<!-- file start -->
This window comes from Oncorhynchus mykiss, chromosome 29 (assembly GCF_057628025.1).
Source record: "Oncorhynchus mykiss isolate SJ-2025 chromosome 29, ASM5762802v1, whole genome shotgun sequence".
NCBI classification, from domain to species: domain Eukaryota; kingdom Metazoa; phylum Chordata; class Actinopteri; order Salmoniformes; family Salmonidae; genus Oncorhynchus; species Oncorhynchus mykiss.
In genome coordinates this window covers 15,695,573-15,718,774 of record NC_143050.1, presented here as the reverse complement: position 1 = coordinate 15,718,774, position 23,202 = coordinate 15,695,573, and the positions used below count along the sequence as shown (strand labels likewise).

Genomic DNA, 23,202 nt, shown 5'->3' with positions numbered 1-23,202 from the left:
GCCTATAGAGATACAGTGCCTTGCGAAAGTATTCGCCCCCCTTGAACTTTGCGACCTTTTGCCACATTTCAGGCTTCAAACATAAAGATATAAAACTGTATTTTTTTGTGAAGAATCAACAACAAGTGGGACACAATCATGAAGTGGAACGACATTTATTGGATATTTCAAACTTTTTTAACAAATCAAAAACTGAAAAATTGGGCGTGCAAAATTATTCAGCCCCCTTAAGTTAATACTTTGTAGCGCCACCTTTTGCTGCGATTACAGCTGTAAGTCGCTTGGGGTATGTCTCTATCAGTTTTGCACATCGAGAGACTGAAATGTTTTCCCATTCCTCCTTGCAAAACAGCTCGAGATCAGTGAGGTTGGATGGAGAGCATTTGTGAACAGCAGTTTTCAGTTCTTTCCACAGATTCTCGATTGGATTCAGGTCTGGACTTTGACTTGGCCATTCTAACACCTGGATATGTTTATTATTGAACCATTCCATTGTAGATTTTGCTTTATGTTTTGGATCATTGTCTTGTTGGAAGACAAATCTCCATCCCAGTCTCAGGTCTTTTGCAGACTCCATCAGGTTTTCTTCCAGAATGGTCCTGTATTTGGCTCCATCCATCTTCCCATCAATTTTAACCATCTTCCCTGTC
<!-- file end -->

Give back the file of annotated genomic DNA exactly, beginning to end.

This window comes from Oncorhynchus mykiss, chromosome 29 (assembly GCF_057628025.1).
Source record: "Oncorhynchus mykiss isolate SJ-2025 chromosome 29, ASM5762802v1, whole genome shotgun sequence".
NCBI classification, from domain to species: domain Eukaryota; kingdom Metazoa; phylum Chordata; class Actinopteri; order Salmoniformes; family Salmonidae; genus Oncorhynchus; species Oncorhynchus mykiss.
In genome coordinates this window covers 15,695,573-15,718,774 of record NC_143050.1, presented here as the reverse complement: position 1 = coordinate 15,718,774, position 23,202 = coordinate 15,695,573, and the positions used below count along the sequence as shown (strand labels likewise).

Genomic DNA, 23,202 nt, shown 5'->3' with positions numbered 1-23,202 from the left:
GCCTATAGAGATACAGTGCCTTGCGAAAGTATTCGCCCCCCTTGAACTTTGCGACCTTTTGCCACATTTCAGGCTTCAAACATAAAGATATAAAACTGTATTTTTTTGTGAAGAATCAACAACAAGTGGGACACAATCATGAAGTGGAACGACATTTATTGGATATTTCAAACTTTTTTAACAAATCAAAAACTGAAAAATTGGGCGTGCAAAATTATTCAGCCCCCTTAAGTTAATACTTTGTAGCGCCACCTTTTGCTGCGATTACAGCTGTAAGTCGCTTGGGGTATGTCTCTATCAGTTTTGCACATCGAGAGACTGAAATGTTTTCCCATTCCTCCTTGCAAAACAGCTCGAGATCAGTGAGGTTGGATGGAGAGCATTTGTGAACAGCAGTTTTCAGTTCTTTCCACAGATTCTCGATTGGATTCAGGTCTGGACTTTGACTTGGCCATTCTAACACCTGGATATGTTTATTATTGAACCATTCCATTGTAGATTTTGCTTTATGTTTTGGATCATTGTCTTGTTGGAAGACAAATCTCCATCCCAGTCTCAGGTCTTTTGCAGACTCCATCAGGTTTTCTTCCAGAATGGTCCTGTATTTGGCTCCATCCATCTTCCCATCAATTTTAACCATCTTCCCTGTC